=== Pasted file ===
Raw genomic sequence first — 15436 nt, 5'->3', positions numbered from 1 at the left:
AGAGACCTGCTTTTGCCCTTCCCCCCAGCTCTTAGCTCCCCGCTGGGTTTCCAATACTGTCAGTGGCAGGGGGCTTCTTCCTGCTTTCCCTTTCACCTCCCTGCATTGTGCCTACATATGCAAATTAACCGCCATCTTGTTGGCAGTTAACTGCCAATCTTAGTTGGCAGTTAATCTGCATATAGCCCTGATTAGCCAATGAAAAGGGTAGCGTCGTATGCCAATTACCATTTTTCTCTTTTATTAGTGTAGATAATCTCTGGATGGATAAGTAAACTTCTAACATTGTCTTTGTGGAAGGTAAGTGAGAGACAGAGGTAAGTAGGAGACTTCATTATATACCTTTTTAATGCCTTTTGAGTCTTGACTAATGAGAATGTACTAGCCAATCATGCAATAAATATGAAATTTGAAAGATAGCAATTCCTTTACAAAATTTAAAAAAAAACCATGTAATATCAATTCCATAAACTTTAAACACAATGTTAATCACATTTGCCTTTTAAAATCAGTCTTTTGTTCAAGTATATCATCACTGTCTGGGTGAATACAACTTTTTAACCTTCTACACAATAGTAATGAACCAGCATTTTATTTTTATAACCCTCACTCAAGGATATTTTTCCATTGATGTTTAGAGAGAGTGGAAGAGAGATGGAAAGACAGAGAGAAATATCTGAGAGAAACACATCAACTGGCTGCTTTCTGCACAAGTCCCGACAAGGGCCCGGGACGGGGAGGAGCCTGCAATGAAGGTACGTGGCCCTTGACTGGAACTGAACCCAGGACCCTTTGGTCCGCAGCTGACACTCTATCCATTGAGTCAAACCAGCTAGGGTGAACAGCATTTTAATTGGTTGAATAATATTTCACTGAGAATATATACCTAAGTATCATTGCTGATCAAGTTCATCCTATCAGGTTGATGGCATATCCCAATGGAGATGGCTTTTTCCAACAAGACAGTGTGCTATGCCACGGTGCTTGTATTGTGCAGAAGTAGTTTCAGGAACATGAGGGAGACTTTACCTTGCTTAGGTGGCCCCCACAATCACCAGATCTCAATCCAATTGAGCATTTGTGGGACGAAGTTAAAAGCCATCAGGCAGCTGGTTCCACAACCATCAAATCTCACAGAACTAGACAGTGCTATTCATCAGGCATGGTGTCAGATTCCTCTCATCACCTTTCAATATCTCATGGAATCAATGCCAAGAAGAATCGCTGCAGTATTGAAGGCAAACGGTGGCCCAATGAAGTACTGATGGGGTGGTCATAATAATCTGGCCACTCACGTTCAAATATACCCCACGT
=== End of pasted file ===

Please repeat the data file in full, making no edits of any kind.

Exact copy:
Raw genomic sequence first — 15436 nt, 5'->3', positions numbered from 1 at the left:
AGAGACCTGCTTTTGCCCTTCCCCCCAGCTCTTAGCTCCCCGCTGGGTTTCCAATACTGTCAGTGGCAGGGGGCTTCTTCCTGCTTTCCCTTTCACCTCCCTGCATTGTGCCTACATATGCAAATTAACCGCCATCTTGTTGGCAGTTAACTGCCAATCTTAGTTGGCAGTTAATCTGCATATAGCCCTGATTAGCCAATGAAAAGGGTAGCGTCGTATGCCAATTACCATTTTTCTCTTTTATTAGTGTAGATAATCTCTGGATGGATAAGTAAACTTCTAACATTGTCTTTGTGGAAGGTAAGTGAGAGACAGAGGTAAGTAGGAGACTTCATTATATACCTTTTTAATGCCTTTTGAGTCTTGACTAATGAGAATGTACTAGCCAATCATGCAATAAATATGAAATTTGAAAGATAGCAATTCCTTTACAAAATTTAAAAAAAAACCATGTAATATCAATTCCATAAACTTTAAACACAATGTTAATCACATTTGCCTTTTAAAATCAGTCTTTTGTTCAAGTATATCATCACTGTCTGGGTGAATACAACTTTTTAACCTTCTACACAATAGTAATGAACCAGCATTTTATTTTTATAACCCTCACTCAAGGATATTTTTCCATTGATGTTTAGAGAGAGTGGAAGAGAGATGGAAAGACAGAGAGAAATATCTGAGAGAAACACATCAACTGGCTGCTTTCTGCACAAGTCCCGACAAGGGCCCGGGACGGGGAGGAGCCTGCAATGAAGGTACGTGGCCCTTGACTGGAACTGAACCCAGGACCCTTTGGTCCGCAGCTGACACTCTATCCATTGAGTCAAACCAGCTAGGGTGAACAGCATTTTAATTGGTTGAATAATATTTCACTGAGAATATATACCTAAGTATCATTGCTGATCAAGTTCATCCTATCAGGTTGATGGCATATCCCAATGGAGATGGCTTTTTCCAACAAGACAGTGTGCTATGCCACGGTGCTTGTATTGTGCAGAAGTAGTTTCAGGAACATGAGGGAGACTTTACCTTGCTTAGGTGGCCCCCACAATCACCAGATCTCAATCCAATTGAGCATTTGTGGGACGAAGTTAAAAGCCATCAGGCAGCTGGTTCCACAACCATCAAATCTCACAGAACTAGACAGTGCTATTCATCAGGCATGGTGTCAGATTCCTCTCATCACCTTTCAATATCTCATGGAATCAATGCCAAGAAGAATCGCTGCAGTATTGAAGGCAAACGGTGGCCCAATGAAGTACTGATGGGGTGGTCATAATAATCTGGCCACTCACGTTCAAATATACCCCACGT